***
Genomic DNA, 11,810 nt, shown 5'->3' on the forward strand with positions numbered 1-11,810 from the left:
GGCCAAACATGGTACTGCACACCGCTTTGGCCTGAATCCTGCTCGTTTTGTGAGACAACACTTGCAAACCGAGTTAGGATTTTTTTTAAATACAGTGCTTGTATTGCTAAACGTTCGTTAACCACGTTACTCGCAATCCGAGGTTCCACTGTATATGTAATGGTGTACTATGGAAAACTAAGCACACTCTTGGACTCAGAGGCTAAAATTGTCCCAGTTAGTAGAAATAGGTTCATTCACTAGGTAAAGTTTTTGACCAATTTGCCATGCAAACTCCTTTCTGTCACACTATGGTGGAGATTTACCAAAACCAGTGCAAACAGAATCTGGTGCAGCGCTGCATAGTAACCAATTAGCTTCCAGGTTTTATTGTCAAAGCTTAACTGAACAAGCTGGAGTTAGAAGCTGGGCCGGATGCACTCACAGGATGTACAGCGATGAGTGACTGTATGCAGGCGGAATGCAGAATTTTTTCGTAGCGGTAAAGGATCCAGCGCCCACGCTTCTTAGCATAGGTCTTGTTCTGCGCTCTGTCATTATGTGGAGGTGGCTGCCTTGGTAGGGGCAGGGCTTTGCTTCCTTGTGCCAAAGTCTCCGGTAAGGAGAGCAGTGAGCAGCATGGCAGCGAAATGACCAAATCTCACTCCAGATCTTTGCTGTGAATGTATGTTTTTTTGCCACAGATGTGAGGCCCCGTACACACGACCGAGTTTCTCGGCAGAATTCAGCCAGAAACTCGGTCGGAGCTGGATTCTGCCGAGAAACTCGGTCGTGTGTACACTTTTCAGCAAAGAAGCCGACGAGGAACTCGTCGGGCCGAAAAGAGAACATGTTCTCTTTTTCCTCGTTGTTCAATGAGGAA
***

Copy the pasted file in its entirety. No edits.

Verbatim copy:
Genomic DNA, 11,810 nt, shown 5'->3' on the forward strand with positions numbered 1-11,810 from the left:
GGCCAAACATGGTACTGCACACCGCTTTGGCCTGAATCCTGCTCGTTTTGTGAGACAACACTTGCAAACCGAGTTAGGATTTTTTTTAAATACAGTGCTTGTATTGCTAAACGTTCGTTAACCACGTTACTCGCAATCCGAGGTTCCACTGTATATGTAATGGTGTACTATGGAAAACTAAGCACACTCTTGGACTCAGAGGCTAAAATTGTCCCAGTTAGTAGAAATAGGTTCATTCACTAGGTAAAGTTTTTGACCAATTTGCCATGCAAACTCCTTTCTGTCACACTATGGTGGAGATTTACCAAAACCAGTGCAAACAGAATCTGGTGCAGCGCTGCATAGTAACCAATTAGCTTCCAGGTTTTATTGTCAAAGCTTAACTGAACAAGCTGGAGTTAGAAGCTGGGCCGGATGCACTCACAGGATGTACAGCGATGAGTGACTGTATGCAGGCGGAATGCAGAATTTTTTCGTAGCGGTAAAGGATCCAGCGCCCACGCTTCTTAGCATAGGTCTTGTTCTGCGCTCTGTCATTATGTGGAGGTGGCTGCCTTGGTAGGGGCAGGGCTTTGCTTCCTTGTGCCAAAGTCTCCGGTAAGGAGAGCAGTGAGCAGCATGGCAGCGAAATGACCAAATCTCACTCCAGATCTTTGCTGTGAATGTATGTTTTTTTGCCACAGATGTGAGGCCCCGTACACACGACCGAGTTTCTCGGCAGAATTCAGCCAGAAACTCGGTCGGAGCTGGATTCTGCCGAGAAACTCGGTCGTGTGTACACTTTTCAGCAAAGAAGCCGACGAGGAACTCGTCGGGCCGAAAAGAGAACATGTTCTCTTTTTCCTCGTTGTTCAATGAGGAA